It seems that every app nowadays is trying to weasel its way into a subscription on your credit card. It’s tough to keep track of where all your money is going, even if you use our tips to manage online subscriptions.
While there are plenty of premium subscription-based services worth paying for, like Amazon Prime (which has so many benefits that people ignore some!) and cloud backup providers, there are plenty more that you really don’t need. Here are some popular paid services that you can drop from your subscription list and replace with free options.
Let’s start with a recent one. Evernote just announced that they are increasing the price of their Plus and Premium plans, as well as limiting the free Basic plan to only two devices. While Evernote is still a great app, a limit of two devices is really crippling if you need your notes on a computer, phone, and tablet. Even if you were paying for Evernote before, a jump to $35/year for Plus or $70/year for Premium is a lot to pay for taking notes.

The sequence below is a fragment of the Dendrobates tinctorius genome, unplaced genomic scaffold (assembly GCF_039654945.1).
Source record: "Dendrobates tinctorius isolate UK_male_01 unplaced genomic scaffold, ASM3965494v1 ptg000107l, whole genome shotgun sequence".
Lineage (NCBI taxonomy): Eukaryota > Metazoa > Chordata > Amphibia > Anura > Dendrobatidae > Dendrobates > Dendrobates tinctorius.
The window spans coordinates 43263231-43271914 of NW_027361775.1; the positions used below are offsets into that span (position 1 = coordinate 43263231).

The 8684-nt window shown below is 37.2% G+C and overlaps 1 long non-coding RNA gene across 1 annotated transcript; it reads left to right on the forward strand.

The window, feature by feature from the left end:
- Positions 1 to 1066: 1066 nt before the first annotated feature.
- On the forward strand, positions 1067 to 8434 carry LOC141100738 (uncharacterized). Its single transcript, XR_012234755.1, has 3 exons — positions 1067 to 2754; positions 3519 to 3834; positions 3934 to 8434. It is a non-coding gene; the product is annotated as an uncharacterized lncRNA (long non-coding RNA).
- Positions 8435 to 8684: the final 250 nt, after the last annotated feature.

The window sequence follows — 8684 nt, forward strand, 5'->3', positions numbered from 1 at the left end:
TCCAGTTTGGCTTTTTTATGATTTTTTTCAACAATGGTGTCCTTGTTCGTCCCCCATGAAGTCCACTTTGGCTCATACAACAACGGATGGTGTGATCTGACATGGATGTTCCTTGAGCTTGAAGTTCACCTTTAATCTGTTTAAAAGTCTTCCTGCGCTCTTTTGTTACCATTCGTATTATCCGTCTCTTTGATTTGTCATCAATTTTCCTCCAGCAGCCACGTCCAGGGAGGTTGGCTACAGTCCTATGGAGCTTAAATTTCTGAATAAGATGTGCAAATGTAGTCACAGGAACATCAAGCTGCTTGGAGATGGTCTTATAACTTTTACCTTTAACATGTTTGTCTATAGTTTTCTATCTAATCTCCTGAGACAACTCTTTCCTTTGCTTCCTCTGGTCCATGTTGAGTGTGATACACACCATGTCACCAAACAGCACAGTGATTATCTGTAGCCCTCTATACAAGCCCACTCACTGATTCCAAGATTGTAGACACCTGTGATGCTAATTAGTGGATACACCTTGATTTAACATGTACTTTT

The good news is that Microsoft OneNote is an awesome alternative to Evernote, and it’s totally free. You can use OneNote on your Windows or Mac desktop, along with the web app for other devices. If you’re interested, Microsoft has provided an Evernote-to-OneNote migration tool that makes it easy to switch. We’ve also written a complete guide on how to migrate to OneNote if you need more help.
If you’re an Apple person and prefer a more Apple-centric alternative, switching from Evernote to Apple Notes is quick and easy, as well. Both OneNote and Apple Notes allow you to work offline and don’t limit your upload rate like Evernote’s free plan, so there’s no reason to stay on that restrictive setup.